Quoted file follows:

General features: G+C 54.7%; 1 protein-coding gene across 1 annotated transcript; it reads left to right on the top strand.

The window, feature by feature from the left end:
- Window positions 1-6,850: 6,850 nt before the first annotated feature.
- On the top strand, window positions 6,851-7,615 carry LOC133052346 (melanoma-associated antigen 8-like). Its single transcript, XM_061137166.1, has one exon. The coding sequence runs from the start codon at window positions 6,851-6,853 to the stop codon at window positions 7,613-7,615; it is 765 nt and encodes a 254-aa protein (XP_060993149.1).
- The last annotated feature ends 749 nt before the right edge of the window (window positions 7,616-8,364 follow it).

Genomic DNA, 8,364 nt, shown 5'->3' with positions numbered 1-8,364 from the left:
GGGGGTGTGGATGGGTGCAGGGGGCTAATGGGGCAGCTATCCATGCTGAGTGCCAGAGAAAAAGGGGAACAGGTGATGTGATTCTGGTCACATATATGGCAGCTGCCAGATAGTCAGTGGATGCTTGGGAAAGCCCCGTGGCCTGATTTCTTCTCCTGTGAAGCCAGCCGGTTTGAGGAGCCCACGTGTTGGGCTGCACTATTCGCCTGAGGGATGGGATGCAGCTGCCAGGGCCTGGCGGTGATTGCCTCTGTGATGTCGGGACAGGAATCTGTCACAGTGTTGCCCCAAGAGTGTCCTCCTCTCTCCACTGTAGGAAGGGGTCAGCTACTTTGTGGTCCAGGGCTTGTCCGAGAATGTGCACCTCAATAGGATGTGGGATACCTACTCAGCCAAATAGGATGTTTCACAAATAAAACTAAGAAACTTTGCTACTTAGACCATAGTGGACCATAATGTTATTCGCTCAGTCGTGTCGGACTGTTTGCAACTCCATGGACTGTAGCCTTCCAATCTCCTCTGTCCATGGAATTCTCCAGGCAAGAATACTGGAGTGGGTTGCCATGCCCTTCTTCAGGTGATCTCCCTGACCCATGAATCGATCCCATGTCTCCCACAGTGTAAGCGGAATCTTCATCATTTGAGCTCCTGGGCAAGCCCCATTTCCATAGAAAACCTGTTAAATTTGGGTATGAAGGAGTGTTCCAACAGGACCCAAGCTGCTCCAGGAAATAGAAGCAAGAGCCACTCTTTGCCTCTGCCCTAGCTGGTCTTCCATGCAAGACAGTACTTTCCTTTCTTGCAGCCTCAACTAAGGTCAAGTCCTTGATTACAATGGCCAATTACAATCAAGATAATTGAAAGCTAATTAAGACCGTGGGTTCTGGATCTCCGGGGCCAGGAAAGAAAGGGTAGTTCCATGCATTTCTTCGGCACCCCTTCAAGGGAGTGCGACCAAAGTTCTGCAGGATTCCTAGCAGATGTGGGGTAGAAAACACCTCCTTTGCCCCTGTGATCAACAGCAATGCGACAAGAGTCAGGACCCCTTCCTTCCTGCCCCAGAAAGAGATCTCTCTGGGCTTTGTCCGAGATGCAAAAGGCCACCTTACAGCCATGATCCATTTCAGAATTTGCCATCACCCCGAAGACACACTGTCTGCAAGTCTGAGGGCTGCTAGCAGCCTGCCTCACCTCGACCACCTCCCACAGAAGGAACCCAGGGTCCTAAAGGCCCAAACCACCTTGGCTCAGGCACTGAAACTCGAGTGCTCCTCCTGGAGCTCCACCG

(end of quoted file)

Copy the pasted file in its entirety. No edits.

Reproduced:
General features: G+C 54.7%; 1 protein-coding gene across 1 annotated transcript; it reads left to right on the top strand.

The window, feature by feature from the left end:
- Window positions 1-6,850: 6,850 nt before the first annotated feature.
- On the top strand, window positions 6,851-7,615 carry LOC133052346 (melanoma-associated antigen 8-like). Its single transcript, XM_061137166.1, has one exon. The coding sequence runs from the start codon at window positions 6,851-6,853 to the stop codon at window positions 7,613-7,615; it is 765 nt and encodes a 254-aa protein (XP_060993149.1).
- The last annotated feature ends 749 nt before the right edge of the window (window positions 7,616-8,364 follow it).

Genomic DNA, 8,364 nt, shown 5'->3' with positions numbered 1-8,364 from the left:
GGGGGTGTGGATGGGTGCAGGGGGCTAATGGGGCAGCTATCCATGCTGAGTGCCAGAGAAAAAGGGGAACAGGTGATGTGATTCTGGTCACATATATGGCAGCTGCCAGATAGTCAGTGGATGCTTGGGAAAGCCCCGTGGCCTGATTTCTTCTCCTGTGAAGCCAGCCGGTTTGAGGAGCCCACGTGTTGGGCTGCACTATTCGCCTGAGGGATGGGATGCAGCTGCCAGGGCCTGGCGGTGATTGCCTCTGTGATGTCGGGACAGGAATCTGTCACAGTGTTGCCCCAAGAGTGTCCTCCTCTCTCCACTGTAGGAAGGGGTCAGCTACTTTGTGGTCCAGGGCTTGTCCGAGAATGTGCACCTCAATAGGATGTGGGATACCTACTCAGCCAAATAGGATGTTTCACAAATAAAACTAAGAAACTTTGCTACTTAGACCATAGTGGACCATAATGTTATTCGCTCAGTCGTGTCGGACTGTTTGCAACTCCATGGACTGTAGCCTTCCAATCTCCTCTGTCCATGGAATTCTCCAGGCAAGAATACTGGAGTGGGTTGCCATGCCCTTCTTCAGGTGATCTCCCTGACCCATGAATCGATCCCATGTCTCCCACAGTGTAAGCGGAATCTTCATCATTTGAGCTCCTGGGCAAGCCCCATTTCCATAGAAAACCTGTTAAATTTGGGTATGAAGGAGTGTTCCAACAGGACCCAAGCTGCTCCAGGAAATAGAAGCAAGAGCCACTCTTTGCCTCTGCCCTAGCTGGTCTTCCATGCAAGACAGTACTTTCCTTTCTTGCAGCCTCAACTAAGGTCAAGTCCTTGATTACAATGGCCAATTACAATCAAGATAATTGAAAGCTAATTAAGACCGTGGGTTCTGGATCTCCGGGGCCAGGAAAGAAAGGGTAGTTCCATGCATTTCTTCGGCACCCCTTCAAGGGAGTGCGACCAAAGTTCTGCAGGATTCCTAGCAGATGTGGGGTAGAAAACACCTCCTTTGCCCCTGTGATCAACAGCAATGCGACAAGAGTCAGGACCCCTTCCTTCCTGCCCCAGAAAGAGATCTCTCTGGGCTTTGTCCGAGATGCAAAAGGCCACCTTACAGCCATGATCCATTTCAGAATTTGCCATCACCCCGAAGACACACTGTCTGCAAGTCTGAGGGCTGCTAGCAGCCTGCCTCACCTCGACCACCTCCCACAGAAGGAACCCAGGGTCCTAAAGGCCCAAACCACCTTGGCTCAGGCACTGAAACTCGAGTGCTCCTCCTGGAGCTCCACCG